Bayside Gannon power station

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Bayside Gannon power station is a retired power station in Tampa, Florida, United States.


Table 1: Project-level location details

Plant name Location Coordinates (WGS 84)
Bayside Gannon power station Tampa, Florida, United States 27.9072, -82.4231 (exact)

The map below shows the exact location of the power station.

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Unit-level coordinates (WGS 84):

  • Unit 1, Unit 2, Unit 3, Unit 4, Unit 5, Unit 6: 27.9072, -82.4231

Project Details

Table 2: Unit-level details

Unit name Status Fuel(s) Capacity (MW) Technology Start year Retired year
Unit 1 retired coal - unknown 125 subcritical 1957 2004
Unit 2 retired coal - unknown 125 subcritical 1958 2004
Unit 3 retired coal - unknown 179.5 subcritical 1960 2003
Unit 4 retired coal - unknown 187.5 subcritical 1963 2003
Unit 5 retired coal - unknown 239.4 subcritical 1965 2003
Unit 6 retired coal - unknown 445.5 subcritical 1967 2003

Table 3: Unit-level ownership and operator details

Unit name Owner
Unit 1 Tampa Electric Co [100.0%]
Unit 2 Tampa Electric Co [100.0%]
Unit 3 Tampa Electric Co [100.0%]
Unit 4 Tampa Electric Co [100.0%]
Unit 5 Tampa Electric Co [100.0%]
Unit 6 Tampa Electric Co [100.0%]


The Gannon power station consisted of six bituminous[1] coal-fired units built during the 1950s and 1960s, all owned and built by the Tampa Electric Company (also known as TECO Energy, a subsidiary of Emera).[2] In 2003, Units 1 through 4 were placed on long term reserve standby (LTRS), and retired from coal operation in January 2004. Units 5 and 6 were converted into natural gas-fueled power plants for the new Bayside Power Station in 2003 and 2004, respectively.[1] At the time, it was TECO's second-largest power plant and employed around 250 people.[3]

In 1999, there was a hydrogen gas leak in Unit 6 of the Gannon Station, which killed three people, injured dozens more, and caused all six generating units at the coal-fired Gannon power plant to temporarily shut down.[3] [4] Tampa Electric was fined $25,200 for the incident. In 2017, there was another industrial accident at the nearby Big Bend Power Station (also owned by TECO), which killed two people and critically injured four others.[5]

Pollution Concerns

Together with another of TECO's coal-fired power plants, the Big Bend Power Station, Gannon emitted around 240,000 tons of smog and soot in 1998, making TECO one of the worst polluters in the state at the time.[6] TECO was targeted by the EPA and ended up negotiating a settlement with the agency and the Florida Department of Environmental Protection. The company agreed to pay a $3.5-million fine and invested $1 billion in emissions-controlling equipment, most of which was diverted to converting the Gannon Power Station into the H.L. Culbreath Bayside Power Station.[6]

Conversion into H.L. Culbreath Bayside Power Station

To green their operations, TECO decided to repower the Gannon Power Station by ceasing coal-fired operations and changing the plant's fuel source to natural gas. The resulting power plant was named the H.L. Culbreath Bayside Power Station (also known as the Bayside Power Station). Units 5 and 6 were repurposed in 2003-2004 to become Bayside Unit 1 and 2, and in 2009, four 60-megawatt natural gas-fired peaking units were installed to add to Bayside's capacity. The plant integrates seven combustion turbines and seven heat recovery steam generators to produce around 1,800 megawatts of electricity.[7] TECO cites several reasons for their decision to repower the plant, including an increase in customer growth (and increase in demand for reliable electricity), the increased ability to meet stronger environmental regulations, the growing availability of natural gas from proposed pipelines, and the chance to reuse existing plant equipment.[8] According to TECO, converting to natural gas has reduced the power plant's nitrogen oxides, sulfur dioxide emissions, and mercury pollution by approximately 99 percent, while reducing particulate matter emissions by more than 93%, all compared to 1998 levels.[7] [9]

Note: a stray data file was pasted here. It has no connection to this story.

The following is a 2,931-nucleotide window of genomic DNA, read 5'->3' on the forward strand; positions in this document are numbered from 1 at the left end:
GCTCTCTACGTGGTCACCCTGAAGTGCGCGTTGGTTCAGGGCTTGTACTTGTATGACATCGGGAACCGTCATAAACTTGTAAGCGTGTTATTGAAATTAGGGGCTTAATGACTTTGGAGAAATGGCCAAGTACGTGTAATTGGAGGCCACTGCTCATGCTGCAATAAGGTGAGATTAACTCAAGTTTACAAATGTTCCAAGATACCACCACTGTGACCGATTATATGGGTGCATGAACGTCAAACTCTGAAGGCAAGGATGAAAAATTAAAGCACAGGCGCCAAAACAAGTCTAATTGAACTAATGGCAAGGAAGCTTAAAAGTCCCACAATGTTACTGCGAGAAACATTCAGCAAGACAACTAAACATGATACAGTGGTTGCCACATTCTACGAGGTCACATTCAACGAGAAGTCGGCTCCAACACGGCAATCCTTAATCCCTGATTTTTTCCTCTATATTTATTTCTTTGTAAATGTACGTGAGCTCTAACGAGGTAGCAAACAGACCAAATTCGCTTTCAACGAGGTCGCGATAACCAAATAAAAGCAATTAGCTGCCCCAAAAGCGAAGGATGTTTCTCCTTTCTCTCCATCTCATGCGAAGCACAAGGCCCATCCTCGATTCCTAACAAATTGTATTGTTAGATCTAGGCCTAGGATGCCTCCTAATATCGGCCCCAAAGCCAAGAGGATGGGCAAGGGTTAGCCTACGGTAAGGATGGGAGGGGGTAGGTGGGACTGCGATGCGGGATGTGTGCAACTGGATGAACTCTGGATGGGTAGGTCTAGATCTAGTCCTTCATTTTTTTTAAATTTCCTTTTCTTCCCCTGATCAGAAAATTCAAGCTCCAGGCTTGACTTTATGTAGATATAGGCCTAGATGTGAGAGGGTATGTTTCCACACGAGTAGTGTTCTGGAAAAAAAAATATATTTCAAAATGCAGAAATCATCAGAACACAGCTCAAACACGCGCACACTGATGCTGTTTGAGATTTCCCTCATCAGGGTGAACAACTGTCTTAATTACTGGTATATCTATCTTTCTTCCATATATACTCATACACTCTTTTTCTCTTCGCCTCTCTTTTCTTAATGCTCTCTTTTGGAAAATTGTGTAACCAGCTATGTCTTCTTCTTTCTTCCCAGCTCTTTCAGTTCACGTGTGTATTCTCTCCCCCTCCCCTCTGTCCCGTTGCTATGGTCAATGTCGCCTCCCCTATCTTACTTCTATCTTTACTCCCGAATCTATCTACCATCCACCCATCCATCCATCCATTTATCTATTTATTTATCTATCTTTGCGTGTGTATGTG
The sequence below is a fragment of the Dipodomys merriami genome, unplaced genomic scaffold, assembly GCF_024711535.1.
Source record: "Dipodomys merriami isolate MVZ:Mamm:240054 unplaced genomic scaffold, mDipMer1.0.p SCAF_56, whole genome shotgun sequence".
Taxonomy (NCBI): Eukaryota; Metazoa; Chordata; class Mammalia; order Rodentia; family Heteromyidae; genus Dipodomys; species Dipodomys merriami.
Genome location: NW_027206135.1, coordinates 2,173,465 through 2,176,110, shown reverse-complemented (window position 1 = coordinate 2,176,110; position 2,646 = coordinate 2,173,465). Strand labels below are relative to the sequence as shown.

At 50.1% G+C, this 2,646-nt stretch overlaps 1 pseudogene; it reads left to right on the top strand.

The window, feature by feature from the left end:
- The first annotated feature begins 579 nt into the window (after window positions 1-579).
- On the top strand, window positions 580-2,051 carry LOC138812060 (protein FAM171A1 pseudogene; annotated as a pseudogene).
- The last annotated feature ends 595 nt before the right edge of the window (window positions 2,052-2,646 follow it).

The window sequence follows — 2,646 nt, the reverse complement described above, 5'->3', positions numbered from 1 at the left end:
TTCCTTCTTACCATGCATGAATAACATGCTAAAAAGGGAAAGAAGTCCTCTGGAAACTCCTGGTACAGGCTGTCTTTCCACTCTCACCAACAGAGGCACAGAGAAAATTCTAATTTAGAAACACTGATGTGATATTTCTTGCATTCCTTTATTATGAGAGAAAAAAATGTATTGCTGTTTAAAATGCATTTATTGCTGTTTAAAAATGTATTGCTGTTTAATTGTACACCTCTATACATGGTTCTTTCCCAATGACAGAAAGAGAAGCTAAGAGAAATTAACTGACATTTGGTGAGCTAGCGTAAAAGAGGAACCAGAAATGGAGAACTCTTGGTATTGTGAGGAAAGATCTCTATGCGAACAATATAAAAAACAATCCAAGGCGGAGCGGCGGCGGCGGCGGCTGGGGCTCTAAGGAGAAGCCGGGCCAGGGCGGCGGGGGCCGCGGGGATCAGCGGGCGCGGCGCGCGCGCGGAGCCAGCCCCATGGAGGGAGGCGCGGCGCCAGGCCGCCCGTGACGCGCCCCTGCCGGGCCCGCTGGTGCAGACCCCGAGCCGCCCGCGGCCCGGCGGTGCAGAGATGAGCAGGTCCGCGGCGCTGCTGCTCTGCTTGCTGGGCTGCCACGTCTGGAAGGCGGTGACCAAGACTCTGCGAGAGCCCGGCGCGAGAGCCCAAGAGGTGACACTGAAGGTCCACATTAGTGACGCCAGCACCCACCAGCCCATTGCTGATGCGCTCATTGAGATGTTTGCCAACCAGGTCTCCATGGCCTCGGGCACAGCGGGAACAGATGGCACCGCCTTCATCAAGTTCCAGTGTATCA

Articles and Resources


  1. 1.0 1.1 "Form 10-K - TECO Energy, Inc". SEC. Retrieved 2021-05-13.{{cite web}}: CS1 maint: url-status (link)
  2. "A new era in energy production for Tampa Electric; first utility to commit to U.S. EPA and Florida DEP clean-up launches Bayside Power Station". Tampa Electric. May 1, 2003. Retrieved 2021-05-13.{{cite web}}: CS1 maint: url-status (link)
  3. 3.0 3.1 CBS News (April 8, 1999). "Hydrogen Leak Sparked Blast". CBS News. Retrieved 2021-05-13.
  4. "Tampa Electric". Tampa Electric Website. April 9, 1999. Retrieved 2021-05-13.{{cite web}}: CS1 maint: url-status (link)
  5. Haag, Matthew (June 29, 2017). "2 Killed in Power Plant Explosion Near Tampa, Florida (Published 2017)". New York Times. Retrieved 2021-05-13.
  6. 6.0 6.1 Keller, Amy (September 1, 2005). "Coming Clean". Florida Trend. Retrieved 2021-05-13.
  7. 7.0 7.1 "Bayside Power Station". Tampa Electric. Retrieved 2021-05-13.{{cite web}}: CS1 maint: url-status (link)
  8. "H.L. Culbreath Bayside Power Station Tour" (PDF). Skyscrubber. March 21, 2011. Retrieved May 13, 2021.{{cite web}}: CS1 maint: url-status (link)
  9. "TECO ENERGY, INC - Annual Report Page 74". 2011. Retrieved 2021-05-13.{{cite web}}: CS1 maint: url-status (link)

Additional data

To access additional data, including an interactive map of coal-fired power stations, a downloadable dataset, and summary data, please visit the Global Coal Plant Tracker on the Global Energy Monitor website.